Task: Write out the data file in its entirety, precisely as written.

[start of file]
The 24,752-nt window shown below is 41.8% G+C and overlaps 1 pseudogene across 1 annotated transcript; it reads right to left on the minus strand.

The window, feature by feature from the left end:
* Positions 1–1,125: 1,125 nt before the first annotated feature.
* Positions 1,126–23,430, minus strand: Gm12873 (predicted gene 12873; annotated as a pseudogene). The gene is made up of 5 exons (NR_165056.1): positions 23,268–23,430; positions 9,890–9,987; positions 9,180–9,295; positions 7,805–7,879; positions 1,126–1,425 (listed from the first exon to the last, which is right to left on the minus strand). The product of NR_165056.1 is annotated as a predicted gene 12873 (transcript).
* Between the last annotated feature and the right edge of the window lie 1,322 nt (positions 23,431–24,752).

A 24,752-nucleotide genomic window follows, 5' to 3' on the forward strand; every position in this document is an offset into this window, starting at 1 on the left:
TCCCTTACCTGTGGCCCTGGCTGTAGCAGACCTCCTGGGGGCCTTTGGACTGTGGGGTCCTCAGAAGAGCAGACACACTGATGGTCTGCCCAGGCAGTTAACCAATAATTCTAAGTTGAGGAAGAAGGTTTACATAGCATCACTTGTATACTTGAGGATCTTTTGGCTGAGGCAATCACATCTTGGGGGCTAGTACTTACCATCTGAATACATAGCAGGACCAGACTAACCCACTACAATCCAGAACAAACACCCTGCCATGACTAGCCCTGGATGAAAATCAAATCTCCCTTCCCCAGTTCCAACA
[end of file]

The 24,752-nt window shown below is 41.8% G+C and overlaps 1 pseudogene across 1 annotated transcript; it reads right to left on the minus strand.

The window, feature by feature from the left end:
* Positions 1–1,125: 1,125 nt before the first annotated feature.
* Positions 1,126–23,430, minus strand: Gm12873 (predicted gene 12873; annotated as a pseudogene). The gene is made up of 5 exons (NR_165056.1): positions 23,268–23,430; positions 9,890–9,987; positions 9,180–9,295; positions 7,805–7,879; positions 1,126–1,425 (listed from the first exon to the last, which is right to left on the minus strand). The product of NR_165056.1 is annotated as a predicted gene 12873 (transcript).
* Between the last annotated feature and the right edge of the window lie 1,322 nt (positions 23,431–24,752).

A 24,752-nucleotide genomic window follows, 5' to 3' on the forward strand; every position in this document is an offset into this window, starting at 1 on the left:
TCCCTTACCTGTGGCCCTGGCTGTAGCAGACCTCCTGGGGGCCTTTGGACTGTGGGGTCCTCAGAAGAGCAGACACACTGATGGTCTGCCCAGGCAGTTAACCAATAATTCTAAGTTGAGGAAGAAGGTTTACATAGCATCACTTGTATACTTGAGGATCTTTTGGCTGAGGCAATCACATCTTGGGGGCTAGTACTTACCATCTGAATACATAGCAGGACCAGACTAACCCACTACAATCCAGAACAAACACCCTGCCATGACTAGCCCTGGATGAAAATCAAATCTCCCTTCCCCAGTTCCAACA